Links and documents
Listed on the Canadian Register:
Statement of Significance
Description of Historic Place
Carlton Court is a solid, three-storey, landmark apartment building covering the end of a city block on Third Avenue in New Westminster.
Constructed in 1925, the stucco-clad Carlton Court is significant for its age, for its apartment form, and as a good example of the Mission Revival style, seen primarily in the decorative pediments and rear courtyard.
The 26-unit building is important as an early apartment developed in the primarily single-family residential Queen’s Park neighbourhood, reflecting an overall pattern of a mix of high-end housing and more modest home development, catering to the middle class. It is also a reflection of the process of replacement of older homes common in the neighbourhood. Garages constructed behind the building reflect the wider automobile ownership, due to the revitalized economy at the time of its construction.
The building is significant for its architect, Ralph Berrill, a west coast architect, who was also know as one of the first bureaucrats to work in the new federal housing programs that started in the 1930s. Berrill designed several homes on Second Street, as well as a variety of commercial and residential structures built in various Period Revival styles.
Carlton Court is significant for its historical and continued use as rental accommodation in Queen’s Park. Tenant records indicate few vacancies over time, along with a mix of residents, male and female, professionals and non-professionals, an indication of the diversity of population in the Queen’s Park area, and the demand for rental accommodation.
The original lot on which Carlton Court stands is important historically as typical of very early large estate lot development in the Queen’s Park neighbourhood, the later subdivision of large lots into affordable buildings sites, and for its connection to original property owner William Clarkson, and later owner John Cunningham Brown, both well-known New Westminster residents.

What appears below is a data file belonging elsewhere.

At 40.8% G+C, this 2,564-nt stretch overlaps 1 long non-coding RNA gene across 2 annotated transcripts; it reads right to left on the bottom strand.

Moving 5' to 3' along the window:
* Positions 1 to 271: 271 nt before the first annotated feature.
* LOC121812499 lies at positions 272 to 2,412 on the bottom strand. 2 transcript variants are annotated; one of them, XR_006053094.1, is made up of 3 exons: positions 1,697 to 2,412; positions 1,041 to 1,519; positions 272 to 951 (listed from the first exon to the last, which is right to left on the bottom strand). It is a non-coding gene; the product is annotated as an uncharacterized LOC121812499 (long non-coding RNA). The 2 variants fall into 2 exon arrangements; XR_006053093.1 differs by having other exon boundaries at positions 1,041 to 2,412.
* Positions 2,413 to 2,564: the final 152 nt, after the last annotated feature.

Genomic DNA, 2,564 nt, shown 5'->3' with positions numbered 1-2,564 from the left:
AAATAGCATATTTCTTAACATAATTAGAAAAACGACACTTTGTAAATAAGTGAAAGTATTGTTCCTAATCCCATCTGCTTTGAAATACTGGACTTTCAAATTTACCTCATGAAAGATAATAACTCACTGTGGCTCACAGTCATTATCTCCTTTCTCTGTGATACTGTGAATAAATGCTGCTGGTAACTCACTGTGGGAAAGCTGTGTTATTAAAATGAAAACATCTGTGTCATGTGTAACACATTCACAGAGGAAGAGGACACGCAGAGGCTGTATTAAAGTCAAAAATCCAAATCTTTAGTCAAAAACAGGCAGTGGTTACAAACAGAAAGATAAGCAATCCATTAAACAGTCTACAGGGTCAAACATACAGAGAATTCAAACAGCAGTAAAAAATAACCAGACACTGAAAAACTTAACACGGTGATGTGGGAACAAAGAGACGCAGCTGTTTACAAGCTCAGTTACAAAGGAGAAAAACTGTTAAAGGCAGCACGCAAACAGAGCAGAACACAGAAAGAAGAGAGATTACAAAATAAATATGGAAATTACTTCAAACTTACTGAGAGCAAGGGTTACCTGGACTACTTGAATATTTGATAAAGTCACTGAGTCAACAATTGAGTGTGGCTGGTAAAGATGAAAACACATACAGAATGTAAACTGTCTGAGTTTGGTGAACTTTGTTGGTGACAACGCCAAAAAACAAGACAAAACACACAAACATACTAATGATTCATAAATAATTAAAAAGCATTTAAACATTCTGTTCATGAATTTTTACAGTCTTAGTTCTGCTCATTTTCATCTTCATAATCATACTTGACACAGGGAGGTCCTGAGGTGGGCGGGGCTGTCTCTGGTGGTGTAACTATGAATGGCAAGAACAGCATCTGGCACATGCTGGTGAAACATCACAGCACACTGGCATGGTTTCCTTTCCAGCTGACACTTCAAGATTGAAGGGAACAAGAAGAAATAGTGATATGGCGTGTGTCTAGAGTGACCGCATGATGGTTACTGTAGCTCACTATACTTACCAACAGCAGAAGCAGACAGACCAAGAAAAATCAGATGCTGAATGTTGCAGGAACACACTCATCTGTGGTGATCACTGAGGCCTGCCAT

Source: City of New Westminster Planning Department
Key elements that define the heritage character of Carlton Court include its:
Siting, Context and Landscape
- location at the end of the block, facing south
- minimal setback from the sidewalk and street
- back lane behind the building, separating the apartment from the garage structure
- courtyard at the back of the building
- rectangular massing and U-shaped plan, with an extra storey on the front structure
- massive walls with broad, unadorned surfaces
- flat roof with protruding cornice
- stucco cladding
- double-hung windows, regularly placed on most facades, irregularly placed in the rear
- metal fire escape
Local Governments (BC)
Local Government Act, s.954
Community Heritage Register
Theme - Category and Type
- Peopling the Land
Function - Category and Type
- Multiple Dwelling
Architect / Designer
Location of Supporting Documentation
City of New Westminster Planning Department
Cross-Reference to Collection